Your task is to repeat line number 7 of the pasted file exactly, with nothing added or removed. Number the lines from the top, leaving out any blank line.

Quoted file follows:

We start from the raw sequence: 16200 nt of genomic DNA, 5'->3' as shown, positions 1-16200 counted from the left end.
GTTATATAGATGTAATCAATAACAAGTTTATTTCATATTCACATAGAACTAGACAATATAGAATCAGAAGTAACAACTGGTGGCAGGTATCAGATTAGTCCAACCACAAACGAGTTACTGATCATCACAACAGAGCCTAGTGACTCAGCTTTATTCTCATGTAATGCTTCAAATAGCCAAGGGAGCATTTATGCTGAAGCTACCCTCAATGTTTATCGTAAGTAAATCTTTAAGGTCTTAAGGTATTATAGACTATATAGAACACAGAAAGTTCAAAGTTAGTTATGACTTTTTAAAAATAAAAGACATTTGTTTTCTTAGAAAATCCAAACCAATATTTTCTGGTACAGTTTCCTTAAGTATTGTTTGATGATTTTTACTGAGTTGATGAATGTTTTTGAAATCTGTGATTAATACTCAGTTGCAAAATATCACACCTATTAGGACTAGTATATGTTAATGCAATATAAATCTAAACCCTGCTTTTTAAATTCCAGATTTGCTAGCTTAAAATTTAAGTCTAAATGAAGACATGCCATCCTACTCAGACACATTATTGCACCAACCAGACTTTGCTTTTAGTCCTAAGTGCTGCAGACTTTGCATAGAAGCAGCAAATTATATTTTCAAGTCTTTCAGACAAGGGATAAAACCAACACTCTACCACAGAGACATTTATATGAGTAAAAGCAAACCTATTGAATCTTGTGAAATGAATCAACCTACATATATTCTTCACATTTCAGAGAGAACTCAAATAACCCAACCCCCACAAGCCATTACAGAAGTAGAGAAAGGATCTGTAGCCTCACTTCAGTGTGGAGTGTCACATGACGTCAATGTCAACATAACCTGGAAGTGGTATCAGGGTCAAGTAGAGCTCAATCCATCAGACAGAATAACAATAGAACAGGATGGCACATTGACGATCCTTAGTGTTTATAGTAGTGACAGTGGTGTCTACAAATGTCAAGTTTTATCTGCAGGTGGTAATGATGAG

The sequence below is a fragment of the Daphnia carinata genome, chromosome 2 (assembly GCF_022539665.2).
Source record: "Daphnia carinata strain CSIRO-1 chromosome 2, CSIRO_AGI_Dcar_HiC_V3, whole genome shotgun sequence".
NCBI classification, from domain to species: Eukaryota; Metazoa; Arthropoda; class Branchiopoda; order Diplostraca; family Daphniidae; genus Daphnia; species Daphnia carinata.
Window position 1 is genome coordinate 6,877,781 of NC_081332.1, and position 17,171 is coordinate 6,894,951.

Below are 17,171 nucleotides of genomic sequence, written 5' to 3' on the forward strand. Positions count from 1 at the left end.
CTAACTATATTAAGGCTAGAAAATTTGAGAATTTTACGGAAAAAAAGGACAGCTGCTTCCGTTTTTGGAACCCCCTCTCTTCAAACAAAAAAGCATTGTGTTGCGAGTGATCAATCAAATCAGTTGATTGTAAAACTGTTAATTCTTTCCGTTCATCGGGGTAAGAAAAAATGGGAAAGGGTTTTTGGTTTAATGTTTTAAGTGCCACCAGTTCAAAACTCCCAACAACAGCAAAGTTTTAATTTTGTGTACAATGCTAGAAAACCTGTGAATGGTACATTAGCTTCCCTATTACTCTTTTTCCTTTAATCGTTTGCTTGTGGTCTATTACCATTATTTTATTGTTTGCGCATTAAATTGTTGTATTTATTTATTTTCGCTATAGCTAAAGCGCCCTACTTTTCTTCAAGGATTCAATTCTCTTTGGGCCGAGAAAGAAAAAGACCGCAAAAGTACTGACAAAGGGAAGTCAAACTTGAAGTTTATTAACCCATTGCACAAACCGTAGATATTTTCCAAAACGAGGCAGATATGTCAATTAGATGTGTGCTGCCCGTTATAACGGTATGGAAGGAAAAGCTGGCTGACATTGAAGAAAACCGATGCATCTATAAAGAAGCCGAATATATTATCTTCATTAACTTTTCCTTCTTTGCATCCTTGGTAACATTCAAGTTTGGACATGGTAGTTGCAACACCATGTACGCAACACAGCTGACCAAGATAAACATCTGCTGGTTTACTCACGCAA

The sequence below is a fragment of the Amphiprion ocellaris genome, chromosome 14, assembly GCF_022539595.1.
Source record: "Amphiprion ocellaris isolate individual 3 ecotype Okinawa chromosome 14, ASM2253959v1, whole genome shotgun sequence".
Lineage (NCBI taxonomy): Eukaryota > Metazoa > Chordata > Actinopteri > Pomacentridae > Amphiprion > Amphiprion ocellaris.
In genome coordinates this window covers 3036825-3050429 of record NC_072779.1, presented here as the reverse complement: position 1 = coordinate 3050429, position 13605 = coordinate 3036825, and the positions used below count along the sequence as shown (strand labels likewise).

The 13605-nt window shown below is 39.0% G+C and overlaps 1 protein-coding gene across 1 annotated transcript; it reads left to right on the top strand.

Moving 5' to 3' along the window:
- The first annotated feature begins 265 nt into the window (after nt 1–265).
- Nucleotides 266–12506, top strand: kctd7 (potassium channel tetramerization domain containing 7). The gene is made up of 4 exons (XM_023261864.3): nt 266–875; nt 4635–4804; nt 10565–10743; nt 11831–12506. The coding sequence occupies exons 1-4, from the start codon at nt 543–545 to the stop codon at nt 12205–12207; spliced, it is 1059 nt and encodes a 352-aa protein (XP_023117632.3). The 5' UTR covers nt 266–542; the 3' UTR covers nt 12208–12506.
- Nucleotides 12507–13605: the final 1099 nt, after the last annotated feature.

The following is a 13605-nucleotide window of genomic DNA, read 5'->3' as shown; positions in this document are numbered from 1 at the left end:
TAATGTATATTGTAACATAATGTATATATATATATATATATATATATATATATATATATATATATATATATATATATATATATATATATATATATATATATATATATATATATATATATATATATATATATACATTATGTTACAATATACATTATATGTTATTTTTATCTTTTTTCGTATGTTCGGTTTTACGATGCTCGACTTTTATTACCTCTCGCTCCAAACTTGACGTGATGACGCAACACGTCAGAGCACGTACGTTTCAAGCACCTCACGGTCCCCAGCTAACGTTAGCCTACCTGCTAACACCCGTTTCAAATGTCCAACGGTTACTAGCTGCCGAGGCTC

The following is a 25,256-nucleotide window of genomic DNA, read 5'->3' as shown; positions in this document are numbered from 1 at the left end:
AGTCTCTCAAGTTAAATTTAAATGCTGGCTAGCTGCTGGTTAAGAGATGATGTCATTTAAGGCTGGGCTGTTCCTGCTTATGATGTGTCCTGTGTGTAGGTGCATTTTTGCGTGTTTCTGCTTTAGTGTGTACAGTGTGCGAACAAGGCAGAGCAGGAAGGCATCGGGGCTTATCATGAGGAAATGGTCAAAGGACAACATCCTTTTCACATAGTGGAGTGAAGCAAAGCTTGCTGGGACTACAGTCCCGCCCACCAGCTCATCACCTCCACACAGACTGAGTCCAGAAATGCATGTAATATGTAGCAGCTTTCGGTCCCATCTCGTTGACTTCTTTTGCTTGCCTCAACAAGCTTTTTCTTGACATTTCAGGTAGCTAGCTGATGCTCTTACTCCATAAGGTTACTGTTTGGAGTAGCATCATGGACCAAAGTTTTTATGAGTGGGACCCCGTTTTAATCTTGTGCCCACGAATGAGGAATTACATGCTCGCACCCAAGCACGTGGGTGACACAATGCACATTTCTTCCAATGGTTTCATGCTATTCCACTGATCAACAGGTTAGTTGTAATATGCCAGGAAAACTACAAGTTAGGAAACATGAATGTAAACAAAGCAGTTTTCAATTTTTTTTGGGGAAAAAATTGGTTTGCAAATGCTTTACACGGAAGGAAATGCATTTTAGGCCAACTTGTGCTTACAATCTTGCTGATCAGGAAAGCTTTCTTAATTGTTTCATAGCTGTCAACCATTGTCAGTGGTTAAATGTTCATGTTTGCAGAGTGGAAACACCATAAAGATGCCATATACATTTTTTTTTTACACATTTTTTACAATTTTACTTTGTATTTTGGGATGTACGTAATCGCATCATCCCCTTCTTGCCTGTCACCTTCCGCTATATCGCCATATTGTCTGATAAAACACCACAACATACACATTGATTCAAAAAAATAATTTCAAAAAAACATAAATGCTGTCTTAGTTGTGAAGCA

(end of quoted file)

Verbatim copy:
Below are 17,171 nucleotides of genomic sequence, written 5' to 3' on the forward strand. Positions count from 1 at the left end.